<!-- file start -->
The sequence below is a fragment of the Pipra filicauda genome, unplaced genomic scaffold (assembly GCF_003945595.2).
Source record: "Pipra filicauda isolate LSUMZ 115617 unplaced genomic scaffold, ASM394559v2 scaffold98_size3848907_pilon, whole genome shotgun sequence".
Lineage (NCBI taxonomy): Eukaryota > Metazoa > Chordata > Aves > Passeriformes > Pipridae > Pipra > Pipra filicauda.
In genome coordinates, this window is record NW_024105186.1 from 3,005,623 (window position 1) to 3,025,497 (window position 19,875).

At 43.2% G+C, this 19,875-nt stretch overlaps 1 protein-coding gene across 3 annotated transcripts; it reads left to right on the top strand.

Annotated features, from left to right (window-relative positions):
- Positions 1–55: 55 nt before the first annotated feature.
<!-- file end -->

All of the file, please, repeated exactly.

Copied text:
The sequence below is a fragment of the Pipra filicauda genome, unplaced genomic scaffold (assembly GCF_003945595.2).
Source record: "Pipra filicauda isolate LSUMZ 115617 unplaced genomic scaffold, ASM394559v2 scaffold98_size3848907_pilon, whole genome shotgun sequence".
Lineage (NCBI taxonomy): Eukaryota > Metazoa > Chordata > Aves > Passeriformes > Pipridae > Pipra > Pipra filicauda.
In genome coordinates, this window is record NW_024105186.1 from 3,005,623 (window position 1) to 3,025,497 (window position 19,875).

At 43.2% G+C, this 19,875-nt stretch overlaps 1 protein-coding gene across 3 annotated transcripts; it reads left to right on the top strand.

Annotated features, from left to right (window-relative positions):
- Positions 1–55: 55 nt before the first annotated feature.